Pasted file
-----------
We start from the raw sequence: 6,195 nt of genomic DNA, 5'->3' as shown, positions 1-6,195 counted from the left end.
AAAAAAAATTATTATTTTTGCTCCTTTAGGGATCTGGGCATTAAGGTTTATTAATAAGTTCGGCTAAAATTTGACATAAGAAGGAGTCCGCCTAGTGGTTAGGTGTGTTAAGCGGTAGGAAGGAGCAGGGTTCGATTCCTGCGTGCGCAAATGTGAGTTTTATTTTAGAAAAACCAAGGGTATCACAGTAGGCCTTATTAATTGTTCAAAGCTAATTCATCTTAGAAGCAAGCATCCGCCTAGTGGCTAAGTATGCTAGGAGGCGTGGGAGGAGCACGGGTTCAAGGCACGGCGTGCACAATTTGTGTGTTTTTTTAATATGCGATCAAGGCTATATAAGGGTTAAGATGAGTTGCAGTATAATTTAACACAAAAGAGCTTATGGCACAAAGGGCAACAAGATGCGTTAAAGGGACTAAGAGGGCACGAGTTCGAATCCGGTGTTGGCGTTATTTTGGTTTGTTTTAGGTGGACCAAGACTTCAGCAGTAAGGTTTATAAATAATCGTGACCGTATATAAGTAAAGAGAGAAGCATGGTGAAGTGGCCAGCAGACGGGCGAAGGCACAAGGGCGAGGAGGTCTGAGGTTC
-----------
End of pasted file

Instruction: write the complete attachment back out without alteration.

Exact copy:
We start from the raw sequence: 6,195 nt of genomic DNA, 5'->3' as shown, positions 1-6,195 counted from the left end.
AAAAAAAATTATTATTTTTGCTCCTTTAGGGATCTGGGCATTAAGGTTTATTAATAAGTTCGGCTAAAATTTGACATAAGAAGGAGTCCGCCTAGTGGTTAGGTGTGTTAAGCGGTAGGAAGGAGCAGGGTTCGATTCCTGCGTGCGCAAATGTGAGTTTTATTTTAGAAAAACCAAGGGTATCACAGTAGGCCTTATTAATTGTTCAAAGCTAATTCATCTTAGAAGCAAGCATCCGCCTAGTGGCTAAGTATGCTAGGAGGCGTGGGAGGAGCACGGGTTCAAGGCACGGCGTGCACAATTTGTGTGTTTTTTTAATATGCGATCAAGGCTATATAAGGGTTAAGATGAGTTGCAGTATAATTTAACACAAAAGAGCTTATGGCACAAAGGGCAACAAGATGCGTTAAAGGGACTAAGAGGGCACGAGTTCGAATCCGGTGTTGGCGTTATTTTGGTTTGTTTTAGGTGGACCAAGACTTCAGCAGTAAGGTTTATAAATAATCGTGACCGTATATAAGTAAAGAGAGAAGCATGGTGAAGTGGCCAGCAGACGGGCGAAGGCACAAGGGCGAGGAGGTCTGAGGTTC